“What remained in the ordinance,” said Mr. Gerlach, “were measures the town thought were important to protect the integrity of Stafford Pond. They were issues we hadn’t found common ground on.”
Chairman of the town Conservation Commission Tom Ramotowski, Ph.D., is also one of those who has been meeting regularly with town and DEM officials.
The lawsuit, he said, “shows how little DEM really cares about our water and our town. The ordinance does not prevent anyone from fishing. It only says they have to get a permit from the town and provide information [contact information for tournament participants, etc.] that DEM should have been collecting in the first place.”
Mr. Ramotowski said, “Under DEM’s procedures we really don’t know who’s out there on the water. We think it’s important to know who’s there, in case something happens. The insurance requirement is there because if something were to happen, it’s not the town’s responsibility to pay for the clean-up.”
What DEM says
The ordinance, claims the lawsuit, violates due process because it’s “arbitrary and capricious,” meaning lacking reason or good judgment or any rational connection between the requirements of the ordinance and the purpose intended to be served.
Furthermore, DEM claims, the use of the DEM-owned boat ramp into the pond, and therefore the matter of tournament boating on the pond, has been pre-empted by the DEM because it owns the ramp.
The only way boating on the waters of Stafford Pond could be regulated by the Town of Tiverton, claims DEM, would be if the local ordinance were “identical” to state requirements, and only then if DEM gave permission to the town to adopt it.
What the town says
Contrary to the claim by DEM, the wording in the town ordinance does not refer to the boat ramp or attempt to relate its provisions to the use of the ramp.
The ordinance deals with the water, and the local authority to protect the welfare, health and safety of town residents, by ensuring risks to water quality are monitored and that the town has knowledge about those boating on the waters and has the capacity of respond in the event of a catastrophe.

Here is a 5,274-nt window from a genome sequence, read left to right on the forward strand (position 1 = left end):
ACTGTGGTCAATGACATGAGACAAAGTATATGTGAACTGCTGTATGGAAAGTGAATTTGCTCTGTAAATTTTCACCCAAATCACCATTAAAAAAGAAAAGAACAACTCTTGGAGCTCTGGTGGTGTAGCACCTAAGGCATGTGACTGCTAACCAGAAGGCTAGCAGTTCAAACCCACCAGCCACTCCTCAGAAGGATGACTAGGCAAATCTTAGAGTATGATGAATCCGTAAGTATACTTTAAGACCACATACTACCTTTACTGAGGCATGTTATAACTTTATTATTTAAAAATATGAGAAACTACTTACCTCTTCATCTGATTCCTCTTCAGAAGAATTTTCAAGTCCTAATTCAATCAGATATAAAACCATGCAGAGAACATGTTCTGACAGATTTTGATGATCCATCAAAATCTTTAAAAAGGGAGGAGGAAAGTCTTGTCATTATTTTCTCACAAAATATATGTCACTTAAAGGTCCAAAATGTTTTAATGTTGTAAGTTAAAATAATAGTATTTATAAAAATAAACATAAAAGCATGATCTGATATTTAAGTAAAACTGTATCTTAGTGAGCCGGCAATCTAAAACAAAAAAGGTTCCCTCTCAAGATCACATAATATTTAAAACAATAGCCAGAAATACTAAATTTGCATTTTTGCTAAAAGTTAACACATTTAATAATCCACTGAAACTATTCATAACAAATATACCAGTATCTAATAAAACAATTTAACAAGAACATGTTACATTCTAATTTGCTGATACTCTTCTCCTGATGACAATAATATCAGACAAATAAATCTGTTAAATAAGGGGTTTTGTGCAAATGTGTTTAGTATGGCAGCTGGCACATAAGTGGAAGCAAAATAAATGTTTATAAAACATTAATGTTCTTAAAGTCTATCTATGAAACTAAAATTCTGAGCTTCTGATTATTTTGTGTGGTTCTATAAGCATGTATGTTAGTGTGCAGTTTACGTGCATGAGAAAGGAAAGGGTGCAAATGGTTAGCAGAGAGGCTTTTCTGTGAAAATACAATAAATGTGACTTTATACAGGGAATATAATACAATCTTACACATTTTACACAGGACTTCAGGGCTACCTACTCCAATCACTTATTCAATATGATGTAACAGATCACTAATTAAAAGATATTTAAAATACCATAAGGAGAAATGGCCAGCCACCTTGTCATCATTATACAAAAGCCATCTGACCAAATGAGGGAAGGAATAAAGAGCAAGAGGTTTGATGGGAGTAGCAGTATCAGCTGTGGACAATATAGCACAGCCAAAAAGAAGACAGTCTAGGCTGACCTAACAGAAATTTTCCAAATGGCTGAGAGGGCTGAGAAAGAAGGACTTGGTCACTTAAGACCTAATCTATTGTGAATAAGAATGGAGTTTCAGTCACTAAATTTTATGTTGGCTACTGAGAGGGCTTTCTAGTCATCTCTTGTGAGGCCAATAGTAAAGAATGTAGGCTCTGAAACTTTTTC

“We’re going to continue to fight for the safety and integrity of Stafford Pond,” said Mr. Gerlach. “It’s about the water, it’s always about the water.”
Mr. Gerlach said the town will soon be introducing the results of a $5,000 water quality study conducted by Dr. Ken Wagner, an environmental scientist, who’s authored an earlier study in 1996 about the pond.
“From my perspective it’s a math problem. We’re increasing the risk by continuing the tournament activity. We are remiss if we don’t take steps to minimize that risk.”
Next legal moves; non-complianceThe next move in the legal battle is DEM’s. The ordinance is in full force and effect. If DEM wants to halt its implementation, it must file legal paperwork and schedule a preliminary injunction hearing quickly.
As a practical matter, the need for the ordinance is disappearing. The fishing season is about over. There are no tournaments scheduled for August.
There are four tournaments left (Sept. 1, 8, 22, with the last on Oct. 12), two of which are registered under permits held by pond resident Brian O’Neill (who may not need access to the DEM boat ramp on the pond, the use of which forms the basis for DEM’s objection to the ordinance).
Thus far, non-compliance with the new ordinance appears rampant. The town may have to decide how it plans to enforce its new ordinance. That hasn’t happened yet.
At the time the ordinance went into effect — upon its passage June 10 — there were 13 tournaments still remaining in the season.
Town Clerk Nancy Mello said Friday, however, that her office has received no applications or filings for, and has no information about, any of those 13 fishing tournaments, including for the four tourneys yet remaining in September and October